For discussion and debate: Srinivas Bhogle, Harsha’s geeky statistically inclined elder brother, does a riff on what in ODI-reformist circles is now being called the Sachin Plan.
I’m personally all for sensible reform, but am not so sure the Plan will serve the purpose. For instance, Srinivas points out that the boredom of the middle overs phase will be eliminated. I’m not convinced.
What will happen IMHO is that boredom — otherwise known as the accumulation phase — will be split into two halves, because the nature of the contest does not change simply because you divide it down the middle. The overall objective remains as before: You have 50 overs, and 10 wickets, to try and score more runs than the opposition. Whether you get those 50 overs in one job lot or spread over two ‘innings’, that objective does not change.
Hence, neither will the approach. Teams will still look to maximize run-scoring during the first 10 overs. If they are going really good, they’ll call for a batting PP overs 10-15. If not, they’ll look to consolidate once the restrictions are off, using placement and running as the main scoring options [the part we find ‘boring’].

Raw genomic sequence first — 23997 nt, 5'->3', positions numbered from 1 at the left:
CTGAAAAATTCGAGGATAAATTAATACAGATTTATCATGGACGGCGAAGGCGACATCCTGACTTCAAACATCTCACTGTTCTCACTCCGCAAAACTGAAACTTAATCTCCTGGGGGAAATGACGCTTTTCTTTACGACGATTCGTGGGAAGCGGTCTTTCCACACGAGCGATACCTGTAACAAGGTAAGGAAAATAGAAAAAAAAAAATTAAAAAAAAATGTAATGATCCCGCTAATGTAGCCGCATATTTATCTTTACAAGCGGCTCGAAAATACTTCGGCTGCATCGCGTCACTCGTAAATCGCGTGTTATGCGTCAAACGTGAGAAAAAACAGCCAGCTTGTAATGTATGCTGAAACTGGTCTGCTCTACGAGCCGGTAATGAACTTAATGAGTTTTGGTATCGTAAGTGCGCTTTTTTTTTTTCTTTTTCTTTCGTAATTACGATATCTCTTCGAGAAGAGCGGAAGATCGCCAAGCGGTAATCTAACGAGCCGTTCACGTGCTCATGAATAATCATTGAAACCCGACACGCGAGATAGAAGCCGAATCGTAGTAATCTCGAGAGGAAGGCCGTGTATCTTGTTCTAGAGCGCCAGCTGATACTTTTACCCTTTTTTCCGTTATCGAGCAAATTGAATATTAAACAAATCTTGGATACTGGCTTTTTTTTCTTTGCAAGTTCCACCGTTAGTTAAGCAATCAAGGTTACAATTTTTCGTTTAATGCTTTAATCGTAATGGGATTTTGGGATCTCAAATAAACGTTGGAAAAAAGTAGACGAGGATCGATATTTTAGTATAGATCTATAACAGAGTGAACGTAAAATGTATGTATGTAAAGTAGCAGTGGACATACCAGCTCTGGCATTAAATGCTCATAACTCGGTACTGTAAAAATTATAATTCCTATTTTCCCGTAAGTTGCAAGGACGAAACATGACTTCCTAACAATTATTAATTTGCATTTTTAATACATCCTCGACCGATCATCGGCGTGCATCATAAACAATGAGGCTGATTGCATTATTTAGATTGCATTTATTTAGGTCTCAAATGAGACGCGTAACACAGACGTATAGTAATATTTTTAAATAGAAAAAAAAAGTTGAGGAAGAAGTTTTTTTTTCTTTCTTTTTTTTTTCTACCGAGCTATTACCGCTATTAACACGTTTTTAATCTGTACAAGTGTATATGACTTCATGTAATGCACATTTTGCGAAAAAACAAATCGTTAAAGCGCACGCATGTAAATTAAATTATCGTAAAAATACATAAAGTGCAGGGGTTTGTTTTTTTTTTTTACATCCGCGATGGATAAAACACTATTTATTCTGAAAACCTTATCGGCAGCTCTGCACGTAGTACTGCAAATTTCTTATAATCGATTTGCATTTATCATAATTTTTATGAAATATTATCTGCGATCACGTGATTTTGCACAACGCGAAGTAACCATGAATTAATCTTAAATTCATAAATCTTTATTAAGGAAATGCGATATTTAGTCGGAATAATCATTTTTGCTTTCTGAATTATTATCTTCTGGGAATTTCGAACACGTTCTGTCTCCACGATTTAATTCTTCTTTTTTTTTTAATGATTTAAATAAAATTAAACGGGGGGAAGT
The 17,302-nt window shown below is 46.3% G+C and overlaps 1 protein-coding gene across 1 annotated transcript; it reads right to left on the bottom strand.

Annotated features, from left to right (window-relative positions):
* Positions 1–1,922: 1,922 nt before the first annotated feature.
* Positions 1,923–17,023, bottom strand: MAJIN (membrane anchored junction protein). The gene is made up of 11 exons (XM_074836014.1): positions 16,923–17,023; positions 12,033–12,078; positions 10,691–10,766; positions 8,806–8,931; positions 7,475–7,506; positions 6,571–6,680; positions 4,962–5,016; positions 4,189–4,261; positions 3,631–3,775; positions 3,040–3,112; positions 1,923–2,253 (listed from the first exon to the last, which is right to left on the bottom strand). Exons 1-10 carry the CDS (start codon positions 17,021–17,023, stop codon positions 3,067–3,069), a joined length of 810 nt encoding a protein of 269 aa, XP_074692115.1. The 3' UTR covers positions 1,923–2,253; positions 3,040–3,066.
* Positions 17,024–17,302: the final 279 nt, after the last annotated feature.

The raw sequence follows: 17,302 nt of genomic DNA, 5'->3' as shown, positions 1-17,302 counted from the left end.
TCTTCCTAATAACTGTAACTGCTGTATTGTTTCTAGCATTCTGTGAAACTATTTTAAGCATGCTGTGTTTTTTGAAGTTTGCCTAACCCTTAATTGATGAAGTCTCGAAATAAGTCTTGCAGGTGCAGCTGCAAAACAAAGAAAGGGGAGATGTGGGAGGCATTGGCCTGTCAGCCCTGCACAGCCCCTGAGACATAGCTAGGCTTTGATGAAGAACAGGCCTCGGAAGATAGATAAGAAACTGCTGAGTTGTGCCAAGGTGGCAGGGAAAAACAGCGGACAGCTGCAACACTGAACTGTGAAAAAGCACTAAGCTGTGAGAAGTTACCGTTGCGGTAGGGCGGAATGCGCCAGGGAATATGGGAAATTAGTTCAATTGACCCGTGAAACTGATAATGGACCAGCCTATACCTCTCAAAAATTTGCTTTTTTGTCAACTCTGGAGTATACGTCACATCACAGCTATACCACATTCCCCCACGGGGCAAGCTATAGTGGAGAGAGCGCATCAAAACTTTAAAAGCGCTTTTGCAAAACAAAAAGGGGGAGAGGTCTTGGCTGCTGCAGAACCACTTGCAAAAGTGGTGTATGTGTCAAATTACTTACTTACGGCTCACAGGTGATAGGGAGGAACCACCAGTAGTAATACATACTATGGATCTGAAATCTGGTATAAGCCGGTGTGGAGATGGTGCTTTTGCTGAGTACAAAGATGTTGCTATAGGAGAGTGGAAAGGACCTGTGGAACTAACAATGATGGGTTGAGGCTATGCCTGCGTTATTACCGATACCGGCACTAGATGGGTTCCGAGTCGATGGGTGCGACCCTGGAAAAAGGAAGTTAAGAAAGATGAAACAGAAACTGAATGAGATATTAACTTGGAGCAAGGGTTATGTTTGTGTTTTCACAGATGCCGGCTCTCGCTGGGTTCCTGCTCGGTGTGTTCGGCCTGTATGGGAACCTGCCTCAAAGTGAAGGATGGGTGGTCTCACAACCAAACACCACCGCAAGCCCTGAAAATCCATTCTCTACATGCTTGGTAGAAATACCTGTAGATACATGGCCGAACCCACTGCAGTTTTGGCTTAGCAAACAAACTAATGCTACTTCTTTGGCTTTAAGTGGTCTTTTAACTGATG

At the 25 over mark, the one thing that will happen is that the other team will come in, and we’ll get 10 overs of preliminary fireworks, before that team moves into consolidation phase. At the end of 25 overs of the second team’s innings, team one comes back with the bat — and does what? Exactly what it would do in the 26th over of a conventional ODI: look to score runs with least possible risk, while conserving wickets for the big push in the final ten overs. [That is to say, overs 15-25 of Team 2, innings one, will be followed by overs 26-40 of Team 1, innings two, and both teams during that phase will in most cases bat conservatively, just like they are doing now].
On the pro side, the split will negate to some extent the role the toss plays in determining the result; it will also to some extent negate the dew factor [only to an extent, because the dew factor typically gets worse as the night lengthens, so the bowling side in the third innings will be somewhat better off than the bowling side in the fourth innings]. Another thing it could do is produce more results in rain-affected games.
Currently, we often have the situation of one team starting out, batting 40-some overs before the rain comes down, and team two either finding an artificially tweaked target in a lesser number of overs, or not getting a bat at all. In the split formula, two 25-over innings would have been completed in the time we now take to complete one innings, so if teams are aware of rain on the horizon, they’ll likely look to go flat out through their first innings, looking to win on the score at that point if the second half of the game is rained out.
Srinivas says the split format could produce interesting tactical and strategic changes. Let’s hear hypotheticals from you.